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Pain is Relative

We’re all familiar with that common and oh-so-subjective medical tool, the pain rating scale. “On a scale of 1 to 10, where do you rate your pain?” is a common question in doctor’s offices, ER exam rooms, and on posters on medical facility walls. This may be a helpful tool for a doctor treating the same patient over a long period of time, as she can then have a point of reference for whether symptoms are typical to the patient’s experience, or whether they are improving or worsening.  However, when it comes to a first encounter, I wonder how useful this tool really is.

Everyone has a different threshold for RA pain

There are people who rarely experience pain. For the person whose default is feeling good, a badly stubbed toe or sprained wrist might be excruciating and all-encompassing. For those of us living with rheumatoid arthritis/rheumatoid disease (RA/RD), learning to tune out pain is essential to survival.

Our brains use pain signals to tell us that something is wrong so that we will either remove ourselves from danger or tend to our wounds. However, when the thing that is wrong is not proximity to a hot surface or a broken bone that must mend, but rather one’s own misguided immune system, there is no immediate remedy. We can’t escape our immune systems, and no amount of rest is going to cure us (and too little activity actually makes RA/RD worse). Therefore, those of us with this disease start tuning out some of our pain signals, as it would be impossible to have any quality of life if we reacted each time we felt pain.

With regular RA pain, one becomes adept at tuning it out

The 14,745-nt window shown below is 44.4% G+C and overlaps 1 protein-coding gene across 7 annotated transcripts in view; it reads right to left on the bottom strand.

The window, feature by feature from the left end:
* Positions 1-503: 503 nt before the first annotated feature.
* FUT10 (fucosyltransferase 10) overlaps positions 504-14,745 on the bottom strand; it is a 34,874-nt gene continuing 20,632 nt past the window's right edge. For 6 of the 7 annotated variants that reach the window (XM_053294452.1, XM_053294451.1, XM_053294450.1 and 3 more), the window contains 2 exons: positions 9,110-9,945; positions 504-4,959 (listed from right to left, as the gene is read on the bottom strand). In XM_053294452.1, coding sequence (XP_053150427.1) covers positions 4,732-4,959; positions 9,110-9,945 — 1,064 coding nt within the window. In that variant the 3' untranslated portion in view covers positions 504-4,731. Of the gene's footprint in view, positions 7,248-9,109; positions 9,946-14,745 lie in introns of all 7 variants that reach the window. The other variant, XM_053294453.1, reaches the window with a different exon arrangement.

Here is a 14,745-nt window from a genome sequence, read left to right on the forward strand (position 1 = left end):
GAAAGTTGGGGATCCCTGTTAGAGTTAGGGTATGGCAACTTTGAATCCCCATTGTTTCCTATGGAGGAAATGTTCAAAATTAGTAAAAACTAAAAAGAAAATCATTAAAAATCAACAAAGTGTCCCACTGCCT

I’ve become so adept at tuning out my pain, that I question my pain when it is severe and even doubt myself. I can be in agonizing pain and still catch myself thinking, “Why does it hurt this much? It shouldn’t hurt this bad. Maybe I’m making too much of it.” How strange that I push through pain on a daily basis to work, shop, drive, clean, exercise, and care for my kids, yet when it is so intense that I can’t push through I question my own self-assessment and the very sensations I’m feeling.

I’m working to stop second-guessing myself. The other day I was talking to a friend who is struggling to adjust to the pain and limitations a recent injury has caused her. When I walked away from the conversation, my hip had sparks of pain shooting through it. I took a deep breath and focused on not limping, as that throws my body out of alignment and makes everything worse, and then went about my day in a way that my friend is not yet able to.

I reflected on how good I’ve become at pushing pain to the outer boundaries of my awareness. Over the nearly two decades I’ve been diagnosed with RA/RD, I have strengthened my ability to not be overcome by mild to moderate pain. Therefore, when the pain is so severe that I cannot continue with my normal activities, the last thing I need to do is second-guess myself. Rather, I need to acknowledge that if the pain is stronger than my considerable coping mechanisms then my body needs a break, both from activity and from self-inflicted judgment and guilt trips.